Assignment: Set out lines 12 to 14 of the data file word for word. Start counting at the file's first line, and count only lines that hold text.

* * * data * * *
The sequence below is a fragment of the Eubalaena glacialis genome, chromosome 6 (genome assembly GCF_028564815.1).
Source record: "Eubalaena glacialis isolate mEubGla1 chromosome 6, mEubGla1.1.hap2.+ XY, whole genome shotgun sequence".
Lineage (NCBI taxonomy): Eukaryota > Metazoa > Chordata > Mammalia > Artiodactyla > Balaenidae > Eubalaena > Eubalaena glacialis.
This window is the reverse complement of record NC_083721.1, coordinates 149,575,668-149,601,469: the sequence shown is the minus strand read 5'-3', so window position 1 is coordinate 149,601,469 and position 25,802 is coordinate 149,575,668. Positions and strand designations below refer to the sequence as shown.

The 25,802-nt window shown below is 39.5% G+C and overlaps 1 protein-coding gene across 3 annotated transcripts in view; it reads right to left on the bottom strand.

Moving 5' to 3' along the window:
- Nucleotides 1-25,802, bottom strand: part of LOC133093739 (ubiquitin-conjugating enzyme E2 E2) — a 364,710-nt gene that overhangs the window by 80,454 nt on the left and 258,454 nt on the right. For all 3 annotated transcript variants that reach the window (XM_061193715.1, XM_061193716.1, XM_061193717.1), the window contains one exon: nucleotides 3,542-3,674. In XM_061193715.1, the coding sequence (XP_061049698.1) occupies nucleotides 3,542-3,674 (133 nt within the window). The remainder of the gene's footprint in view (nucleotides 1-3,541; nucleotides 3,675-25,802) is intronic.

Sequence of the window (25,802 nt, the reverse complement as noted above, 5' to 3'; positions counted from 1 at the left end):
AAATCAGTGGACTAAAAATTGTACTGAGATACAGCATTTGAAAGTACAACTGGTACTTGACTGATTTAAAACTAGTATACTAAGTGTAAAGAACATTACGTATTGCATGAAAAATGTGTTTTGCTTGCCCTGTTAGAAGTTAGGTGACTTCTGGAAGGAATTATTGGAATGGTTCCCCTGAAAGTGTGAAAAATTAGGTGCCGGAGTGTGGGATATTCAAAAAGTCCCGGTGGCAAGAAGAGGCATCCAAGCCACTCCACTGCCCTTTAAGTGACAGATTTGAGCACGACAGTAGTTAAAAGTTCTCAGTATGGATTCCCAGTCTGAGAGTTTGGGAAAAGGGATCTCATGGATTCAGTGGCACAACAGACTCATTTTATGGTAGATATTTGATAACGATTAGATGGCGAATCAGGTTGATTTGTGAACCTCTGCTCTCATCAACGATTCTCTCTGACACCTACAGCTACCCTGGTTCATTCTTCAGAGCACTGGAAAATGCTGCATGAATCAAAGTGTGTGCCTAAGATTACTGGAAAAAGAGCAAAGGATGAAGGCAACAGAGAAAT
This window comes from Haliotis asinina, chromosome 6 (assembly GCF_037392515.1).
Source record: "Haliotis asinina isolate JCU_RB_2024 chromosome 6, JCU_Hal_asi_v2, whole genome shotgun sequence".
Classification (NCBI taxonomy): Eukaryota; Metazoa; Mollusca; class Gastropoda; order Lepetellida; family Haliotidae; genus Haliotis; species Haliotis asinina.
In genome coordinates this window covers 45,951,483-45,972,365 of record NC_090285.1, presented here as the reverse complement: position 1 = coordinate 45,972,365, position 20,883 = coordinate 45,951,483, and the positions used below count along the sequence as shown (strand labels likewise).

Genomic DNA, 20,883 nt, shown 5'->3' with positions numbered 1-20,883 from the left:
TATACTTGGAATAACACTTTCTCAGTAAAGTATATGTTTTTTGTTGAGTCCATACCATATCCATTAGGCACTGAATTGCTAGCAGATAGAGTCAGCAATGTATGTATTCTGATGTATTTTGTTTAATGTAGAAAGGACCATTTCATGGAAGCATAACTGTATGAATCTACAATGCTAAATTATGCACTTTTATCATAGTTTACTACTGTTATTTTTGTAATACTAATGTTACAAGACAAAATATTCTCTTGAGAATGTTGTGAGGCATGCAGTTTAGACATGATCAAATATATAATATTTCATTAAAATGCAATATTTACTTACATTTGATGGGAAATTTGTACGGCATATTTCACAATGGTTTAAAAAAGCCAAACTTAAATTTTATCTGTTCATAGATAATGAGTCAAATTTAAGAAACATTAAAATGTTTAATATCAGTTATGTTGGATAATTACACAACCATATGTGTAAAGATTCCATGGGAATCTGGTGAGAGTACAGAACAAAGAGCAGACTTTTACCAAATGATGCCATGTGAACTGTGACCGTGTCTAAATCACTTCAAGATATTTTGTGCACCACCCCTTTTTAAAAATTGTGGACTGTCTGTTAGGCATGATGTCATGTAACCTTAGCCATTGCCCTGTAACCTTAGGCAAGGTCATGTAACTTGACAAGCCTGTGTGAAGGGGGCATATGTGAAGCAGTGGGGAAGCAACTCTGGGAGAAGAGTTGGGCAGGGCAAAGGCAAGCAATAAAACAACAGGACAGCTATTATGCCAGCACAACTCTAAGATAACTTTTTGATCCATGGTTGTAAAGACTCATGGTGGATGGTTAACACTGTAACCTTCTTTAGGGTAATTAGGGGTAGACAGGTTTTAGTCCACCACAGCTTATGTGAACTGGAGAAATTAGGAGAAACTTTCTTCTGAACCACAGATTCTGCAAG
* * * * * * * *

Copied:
Classification (NCBI taxonomy): Eukaryota; Metazoa; Mollusca; class Gastropoda; order Lepetellida; family Haliotidae; genus Haliotis; species Haliotis asinina.
In genome coordinates this window covers 45,951,483-45,972,365 of record NC_090285.1, presented here as the reverse complement: position 1 = coordinate 45,972,365, position 20,883 = coordinate 45,951,483, and the positions used below count along the sequence as shown (strand labels likewise).

Genomic DNA, 20,883 nt, shown 5'->3' with positions numbered 1-20,883 from the left: